We have carried out simulations to demonstrate the potential of 3D tracking with the assumption that a position resolution of 110? could be achieved in each pixel cell also in the drift direction. This means that 2.7?ns resolution of drift time measurements is needed. This does not seem to be impossible because the clock cycle spacing of the fast oscillator signal in the Timepix3 is 1.6?ns. The preamplifier peaking time in the Timepix3 is less than 20?ns and the time over threshold is provided so that time walk corrections can be carried out. The electron drift time to cross the complete sensor thickness of 3?mm is 73.5?ns for a bias voltage difference of -1500?V. As a simple test of 3D track analysis, we applied the two-dimensional track analysis presented above three times for each plane in the sensor (, , ) independently from each other. The result, expressed by the equivalent background reduction factor , is shown in Figure 15 (blue). One can see that with a 3D voxel detector an increase of the sensitivity to the effective Majorana neutrino mass by a factor of about 1.61 with track analysis could be realized. This would be a significant improvement compared to the 2D pixel detector. We expect an even stronger increase of the sensitivity to the effective Majorana neutrino mass by analysis of additional topological features which take the three-dimensional structure into account.

4.2. Improvement of Energy Resolution

Energy resolution should be further improved. In contrast to photon counting X-ray imaging or accelerator-based high-energy-physics experiments, an analog read-out of the energy signal of pixels with external ADCs is possible in low-background experiments because of the low overall detection rate. It has been demonstrated [47] that an excellent average single-pixel energy resolution of at 59.5?keV can be achieved with the hybrid pixel detector HEXITEC with 250? pixel pitch bump-bonded to a 1?mm thick CdTe layer with Schottky contacts biased to -500?V. Seller et al. [21] reported an energy resolution better than 2.5% (FWHM) at 59.5?keV on a 2?mm thick 20 × 20 pixel CdZnTe detector with 250? pixel pitch connected to an ASIC with a pixel circuitry identical to the HEXITEC. In the HEXITEC detector, the energy signal is digitized externally with a low-noise ADC. The drawback of this pixel detector is that no differences of drift times can be obtained. The HEXITEC detector lacks time resolution on a few-nanosecond scale, which is provided by the Timepix detector. Such a time resolution seems to be necessary in order to be sure that potential double-beta decay events that come from one single decay are not due to a random coincidence of two single beta decays. Time resolution will already be improved with the Timepix3 active pixel detector. Each pixel of the Timepix3 detector [16] features an amplifier with less than 20?ns peaking time. A fast oscillator in each pixel provides a clock pulse each 1.6?ns for in-pixel time stamping if the signal pulse height is above discriminator threshold. In our opinion an analog-electronics pixel architecture feeding an analog read-out chain with external low-noise ADCs (like in the HEXITEC detector) should be combined with a fast timing circuit in each pixel (like in the Timepix3). This combination of a fast and a slow circuit might require the generation of two signal copies on the pixel level. The Medipix3 [48] detector already features such a circuit in each pixel which generates four copies of the amplified sensor signal for reallocation of the charge which is split between neighboring pixels.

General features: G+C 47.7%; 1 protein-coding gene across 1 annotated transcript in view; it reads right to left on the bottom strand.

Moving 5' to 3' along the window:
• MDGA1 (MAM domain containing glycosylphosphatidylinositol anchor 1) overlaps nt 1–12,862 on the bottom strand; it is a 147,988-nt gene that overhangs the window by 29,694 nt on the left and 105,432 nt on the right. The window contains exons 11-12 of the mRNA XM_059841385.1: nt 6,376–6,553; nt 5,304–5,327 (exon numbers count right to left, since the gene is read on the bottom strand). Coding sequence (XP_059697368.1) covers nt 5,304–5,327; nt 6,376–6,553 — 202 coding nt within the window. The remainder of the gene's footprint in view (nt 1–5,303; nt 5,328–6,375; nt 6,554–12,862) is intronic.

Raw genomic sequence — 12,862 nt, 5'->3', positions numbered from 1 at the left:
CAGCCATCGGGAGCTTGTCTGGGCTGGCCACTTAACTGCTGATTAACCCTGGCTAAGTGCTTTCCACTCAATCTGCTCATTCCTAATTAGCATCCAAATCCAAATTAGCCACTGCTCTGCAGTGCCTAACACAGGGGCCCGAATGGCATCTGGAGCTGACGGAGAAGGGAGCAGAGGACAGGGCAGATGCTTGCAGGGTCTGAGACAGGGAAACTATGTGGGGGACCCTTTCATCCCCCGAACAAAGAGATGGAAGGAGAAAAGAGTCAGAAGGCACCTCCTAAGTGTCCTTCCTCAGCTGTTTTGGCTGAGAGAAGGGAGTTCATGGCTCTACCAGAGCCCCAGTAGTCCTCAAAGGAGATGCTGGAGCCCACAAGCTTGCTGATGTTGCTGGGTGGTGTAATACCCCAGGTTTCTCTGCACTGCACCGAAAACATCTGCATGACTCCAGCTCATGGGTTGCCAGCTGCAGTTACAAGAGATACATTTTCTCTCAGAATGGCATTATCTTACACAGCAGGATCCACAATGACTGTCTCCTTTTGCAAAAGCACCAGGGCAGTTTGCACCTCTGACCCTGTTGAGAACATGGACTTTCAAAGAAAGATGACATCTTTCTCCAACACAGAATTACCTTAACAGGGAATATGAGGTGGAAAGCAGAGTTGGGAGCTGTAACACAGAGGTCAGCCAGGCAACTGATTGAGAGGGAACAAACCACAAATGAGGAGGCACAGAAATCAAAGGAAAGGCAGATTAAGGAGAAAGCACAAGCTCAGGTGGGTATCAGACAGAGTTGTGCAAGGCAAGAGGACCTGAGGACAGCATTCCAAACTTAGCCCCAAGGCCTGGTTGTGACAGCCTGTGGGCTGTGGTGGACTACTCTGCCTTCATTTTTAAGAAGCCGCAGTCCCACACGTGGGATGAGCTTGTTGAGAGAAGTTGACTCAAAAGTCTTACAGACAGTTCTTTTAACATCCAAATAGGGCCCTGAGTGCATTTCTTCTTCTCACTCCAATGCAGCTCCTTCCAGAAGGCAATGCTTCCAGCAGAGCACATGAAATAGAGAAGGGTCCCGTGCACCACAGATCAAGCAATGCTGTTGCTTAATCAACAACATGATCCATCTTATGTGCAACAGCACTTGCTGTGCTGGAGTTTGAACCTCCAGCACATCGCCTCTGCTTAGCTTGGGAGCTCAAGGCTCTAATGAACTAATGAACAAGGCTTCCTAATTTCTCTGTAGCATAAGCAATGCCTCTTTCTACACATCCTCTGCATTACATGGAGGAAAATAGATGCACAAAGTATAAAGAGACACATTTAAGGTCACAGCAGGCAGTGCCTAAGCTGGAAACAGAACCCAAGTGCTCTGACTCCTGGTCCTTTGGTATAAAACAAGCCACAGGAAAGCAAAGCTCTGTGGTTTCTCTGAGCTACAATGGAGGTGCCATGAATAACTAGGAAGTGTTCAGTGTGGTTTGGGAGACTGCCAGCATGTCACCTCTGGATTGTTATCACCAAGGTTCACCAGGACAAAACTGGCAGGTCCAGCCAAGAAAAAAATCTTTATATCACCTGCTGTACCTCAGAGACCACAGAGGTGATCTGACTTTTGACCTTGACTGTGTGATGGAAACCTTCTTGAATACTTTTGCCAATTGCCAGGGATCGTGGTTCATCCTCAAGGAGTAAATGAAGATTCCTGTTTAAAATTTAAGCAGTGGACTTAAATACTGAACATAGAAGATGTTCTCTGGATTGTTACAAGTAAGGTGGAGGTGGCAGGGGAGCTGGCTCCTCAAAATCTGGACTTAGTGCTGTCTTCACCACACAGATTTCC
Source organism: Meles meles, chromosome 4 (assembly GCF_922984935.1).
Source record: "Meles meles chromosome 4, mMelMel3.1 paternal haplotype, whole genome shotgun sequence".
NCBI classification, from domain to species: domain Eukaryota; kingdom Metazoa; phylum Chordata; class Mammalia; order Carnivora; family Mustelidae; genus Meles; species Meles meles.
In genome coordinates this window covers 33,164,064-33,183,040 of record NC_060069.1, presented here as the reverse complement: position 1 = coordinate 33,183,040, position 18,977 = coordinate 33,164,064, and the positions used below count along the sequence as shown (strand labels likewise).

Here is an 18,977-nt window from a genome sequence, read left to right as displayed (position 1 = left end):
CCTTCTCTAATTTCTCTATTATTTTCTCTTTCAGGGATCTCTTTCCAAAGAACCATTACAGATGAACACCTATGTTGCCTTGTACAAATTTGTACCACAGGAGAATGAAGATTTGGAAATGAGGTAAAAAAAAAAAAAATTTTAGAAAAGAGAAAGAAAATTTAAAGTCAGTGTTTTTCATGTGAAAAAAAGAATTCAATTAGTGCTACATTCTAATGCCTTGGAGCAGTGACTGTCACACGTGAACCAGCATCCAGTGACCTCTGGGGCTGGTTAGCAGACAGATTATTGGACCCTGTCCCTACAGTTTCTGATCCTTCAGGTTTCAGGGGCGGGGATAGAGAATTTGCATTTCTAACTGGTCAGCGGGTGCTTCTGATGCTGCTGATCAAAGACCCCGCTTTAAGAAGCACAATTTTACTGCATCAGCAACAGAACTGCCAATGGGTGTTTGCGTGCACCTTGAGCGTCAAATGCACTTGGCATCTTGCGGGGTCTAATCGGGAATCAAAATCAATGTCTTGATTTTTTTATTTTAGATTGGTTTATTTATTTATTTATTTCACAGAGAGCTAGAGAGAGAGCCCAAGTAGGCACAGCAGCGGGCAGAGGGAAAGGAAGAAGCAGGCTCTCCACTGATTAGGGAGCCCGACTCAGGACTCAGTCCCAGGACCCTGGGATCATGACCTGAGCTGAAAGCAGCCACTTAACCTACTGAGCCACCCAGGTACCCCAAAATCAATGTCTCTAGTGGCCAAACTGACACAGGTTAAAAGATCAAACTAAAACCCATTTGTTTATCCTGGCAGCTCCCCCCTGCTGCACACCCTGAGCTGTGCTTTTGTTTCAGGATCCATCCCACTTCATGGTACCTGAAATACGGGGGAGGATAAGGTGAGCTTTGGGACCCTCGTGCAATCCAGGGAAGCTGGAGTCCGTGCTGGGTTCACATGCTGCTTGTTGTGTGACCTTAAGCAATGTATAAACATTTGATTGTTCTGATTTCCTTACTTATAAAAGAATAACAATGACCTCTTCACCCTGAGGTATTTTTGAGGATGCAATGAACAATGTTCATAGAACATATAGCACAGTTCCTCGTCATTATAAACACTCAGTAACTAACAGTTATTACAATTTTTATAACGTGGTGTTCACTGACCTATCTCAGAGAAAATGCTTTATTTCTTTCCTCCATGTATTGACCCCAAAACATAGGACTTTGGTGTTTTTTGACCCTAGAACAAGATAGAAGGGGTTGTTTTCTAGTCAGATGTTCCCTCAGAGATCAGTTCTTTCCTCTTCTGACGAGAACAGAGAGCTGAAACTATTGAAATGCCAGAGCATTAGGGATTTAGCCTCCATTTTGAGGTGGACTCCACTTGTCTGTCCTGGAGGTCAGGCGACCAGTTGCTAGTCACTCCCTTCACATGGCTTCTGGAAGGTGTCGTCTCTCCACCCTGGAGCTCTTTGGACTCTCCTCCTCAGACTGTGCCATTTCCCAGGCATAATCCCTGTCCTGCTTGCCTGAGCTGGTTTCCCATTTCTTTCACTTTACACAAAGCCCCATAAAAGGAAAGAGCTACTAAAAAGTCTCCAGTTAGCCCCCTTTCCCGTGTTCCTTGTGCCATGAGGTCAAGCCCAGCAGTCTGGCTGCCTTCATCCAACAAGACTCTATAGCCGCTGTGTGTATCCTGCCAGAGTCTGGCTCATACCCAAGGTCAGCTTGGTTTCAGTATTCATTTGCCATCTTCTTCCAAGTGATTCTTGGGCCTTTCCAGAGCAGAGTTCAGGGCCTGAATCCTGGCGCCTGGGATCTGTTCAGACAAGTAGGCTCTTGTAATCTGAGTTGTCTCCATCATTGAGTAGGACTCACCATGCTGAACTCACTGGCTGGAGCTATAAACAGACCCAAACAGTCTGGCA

5. Conclusion

We have evaluated the sensitivity of an experiment based on pixel detectors connected to pixelated sensors with 420?kg of CdTe (Cd enriched to 90% inCd), arranged in face-to-face geometry of assemblies (8? area) for the measurement of the effective Majorana neutrino mass. For the time—and energy—resolving hybrid pixel detector Timepix we found an optimal thickness of the sensor layer of 3?mm and a pixel pitch of 165?. With the mass density of enriched CdTe of approximately 5.9?g/cm3, this translates to a sensor area of 2 × 11.9?m2 with about 875 million pixels. We found that -particle background was reduced by at least about 6 orders of magnitude due to the different track structures of -particles and electrons.

We found that the single-electron background rate could be reduced with track analysis by about 75% at a single-electron background level of counts/. Track analysis with random decision forests reduced the effective single-electron background by a factor of 2.2. This corresponds to an improvement of the Majorana mass sensitivity by a factor of 1.22. A Majorana mass sensitivity of 59?meV on a 90% confidence level according to the unified approach [41] might be reached after 5 years of measuring time for a specific single-electron background rate of counts/(). In our opinion, further improvements in sensitivity can be achieved with external digitization of the energy signal instead of the current in-pixel conversion based on the time-over-threshold method.

Currently, gaseous detectors outperform the background identification potential of the semiconductor pixel detector concept for -decay detection because of the much longer track length and their possibility of 3D track reconstruction. It was shown within the framework of the NEXT experiment [49] that background can be reduced by 3 orders of magnitude with tolerable reduction of the signal detection efficiency by analysis of tracks in a high-pressure Xenon TPC. Further improvement of the sensitivity to with CdTe pixel detectors will be achieved with track analysis exploiting features of the three-dimensional electron tracks if precise timing measurements of drift time differences between adjacent pixels allow 3D reconstruction of electron tracks.


The authors cordially thank the COBRA collaboration for intense research on CdTe and CZT detectors and for supporting this study of the pixel detector option. They thank the Medipix collaboration for the support and for the development of the Timepix detector. They thank the Deutsche Forschungsgemeinschaft DFG for supporting Thomas Gleixner in the project MI 1507/1-1.